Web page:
The Gang-gang Cockatoo ranges in length from 32 to 37 cm with a wingspan of 62 to 76 cm.
Males are slate grey with a scarlet head and a wispy scarlet crest.
Females have a grey head and crest, and the feathers on the underparts are edged with salmon pink.
The Gang-gang Cockatoo is distributed from southern Victoria through south and central-eastern New South Wales.
Canberra is the only city in Australia where these cockatoos live.
They feed mainly on seeds of native and introduced trees and shrubs. They will also eat berries, fruits, nuts and insects and their larvae. During winter small flocks are common in gardens around the city. In summer most of the flocks return to the mountain forests to breed in tree hollows.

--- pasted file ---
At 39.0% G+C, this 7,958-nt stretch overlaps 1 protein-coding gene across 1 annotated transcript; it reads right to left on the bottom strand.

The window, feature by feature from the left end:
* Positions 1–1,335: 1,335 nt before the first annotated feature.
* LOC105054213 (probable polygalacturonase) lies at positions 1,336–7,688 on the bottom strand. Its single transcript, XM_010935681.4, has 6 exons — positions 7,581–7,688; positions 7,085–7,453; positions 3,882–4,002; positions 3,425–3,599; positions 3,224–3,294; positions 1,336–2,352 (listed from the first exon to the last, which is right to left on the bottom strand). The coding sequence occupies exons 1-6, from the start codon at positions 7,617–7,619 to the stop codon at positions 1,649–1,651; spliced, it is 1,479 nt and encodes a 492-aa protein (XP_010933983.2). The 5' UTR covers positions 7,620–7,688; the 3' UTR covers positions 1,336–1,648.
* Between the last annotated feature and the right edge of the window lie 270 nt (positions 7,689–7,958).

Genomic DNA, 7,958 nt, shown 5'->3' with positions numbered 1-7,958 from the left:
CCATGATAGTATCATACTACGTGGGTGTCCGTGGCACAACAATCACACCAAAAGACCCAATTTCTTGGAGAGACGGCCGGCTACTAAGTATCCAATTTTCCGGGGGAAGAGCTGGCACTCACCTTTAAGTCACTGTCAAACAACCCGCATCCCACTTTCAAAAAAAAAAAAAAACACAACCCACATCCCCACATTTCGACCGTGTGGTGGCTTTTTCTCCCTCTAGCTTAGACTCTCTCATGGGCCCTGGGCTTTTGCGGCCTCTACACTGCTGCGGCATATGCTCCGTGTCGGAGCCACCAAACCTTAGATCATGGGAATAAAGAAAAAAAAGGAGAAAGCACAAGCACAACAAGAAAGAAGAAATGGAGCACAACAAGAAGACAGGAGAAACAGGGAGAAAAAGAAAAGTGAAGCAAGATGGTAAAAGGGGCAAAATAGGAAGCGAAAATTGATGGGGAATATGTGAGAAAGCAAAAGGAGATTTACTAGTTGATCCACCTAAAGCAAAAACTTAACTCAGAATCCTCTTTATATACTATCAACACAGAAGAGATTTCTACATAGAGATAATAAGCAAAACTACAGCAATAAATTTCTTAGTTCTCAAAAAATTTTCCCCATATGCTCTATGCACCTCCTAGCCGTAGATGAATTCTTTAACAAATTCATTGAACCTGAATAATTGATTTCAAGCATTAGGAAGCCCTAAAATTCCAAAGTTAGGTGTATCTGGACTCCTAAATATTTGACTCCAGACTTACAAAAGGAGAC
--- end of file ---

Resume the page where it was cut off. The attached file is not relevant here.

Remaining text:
Their call is a distinctive sound resembling the sound of a squeaking gate.
The Gang-gang Cockatoo requires hollows in trunks or large limbs of large trees in which to breed. Breeding usually occurs between October and January. They are likely to breed from around four years of age.
On 27 February 1997 the Gang-gang Cockatoo was adopted as the faunal emblem for the Australian Capital Territory.
Source:ACT Flags and Emblems